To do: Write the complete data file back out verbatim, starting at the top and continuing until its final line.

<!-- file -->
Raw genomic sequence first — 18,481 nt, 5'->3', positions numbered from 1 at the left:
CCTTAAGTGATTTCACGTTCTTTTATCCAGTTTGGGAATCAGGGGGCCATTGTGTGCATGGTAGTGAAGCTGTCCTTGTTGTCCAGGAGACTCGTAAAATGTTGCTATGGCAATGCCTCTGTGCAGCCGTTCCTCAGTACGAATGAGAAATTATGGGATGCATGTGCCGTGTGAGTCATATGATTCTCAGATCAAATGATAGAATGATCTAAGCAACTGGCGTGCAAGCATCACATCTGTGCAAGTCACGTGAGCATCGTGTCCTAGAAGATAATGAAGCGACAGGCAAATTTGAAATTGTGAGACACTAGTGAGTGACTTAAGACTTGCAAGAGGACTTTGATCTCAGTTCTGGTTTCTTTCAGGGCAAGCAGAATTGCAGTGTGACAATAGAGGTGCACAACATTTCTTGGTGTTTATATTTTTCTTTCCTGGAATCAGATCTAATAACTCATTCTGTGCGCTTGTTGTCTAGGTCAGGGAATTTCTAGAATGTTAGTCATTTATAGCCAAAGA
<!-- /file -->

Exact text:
Raw genomic sequence first — 18,481 nt, 5'->3', positions numbered from 1 at the left:
CCTTAAGTGATTTCACGTTCTTTTATCCAGTTTGGGAATCAGGGGGCCATTGTGTGCATGGTAGTGAAGCTGTCCTTGTTGTCCAGGAGACTCGTAAAATGTTGCTATGGCAATGCCTCTGTGCAGCCGTTCCTCAGTACGAATGAGAAATTATGGGATGCATGTGCCGTGTGAGTCATATGATTCTCAGATCAAATGATAGAATGATCTAAGCAACTGGCGTGCAAGCATCACATCTGTGCAAGTCACGTGAGCATCGTGTCCTAGAAGATAATGAAGCGACAGGCAAATTTGAAATTGTGAGACACTAGTGAGTGACTTAAGACTTGCAAGAGGACTTTGATCTCAGTTCTGGTTTCTTTCAGGGCAAGCAGAATTGCAGTGTGACAATAGAGGTGCACAACATTTCTTGGTGTTTATATTTTTCTTTCCTGGAATCAGATCTAATAACTCATTCTGTGCGCTTGTTGTCTAGGTCAGGGAATTTCTAGAATGTTAGTCATTTATAGCCAAAGA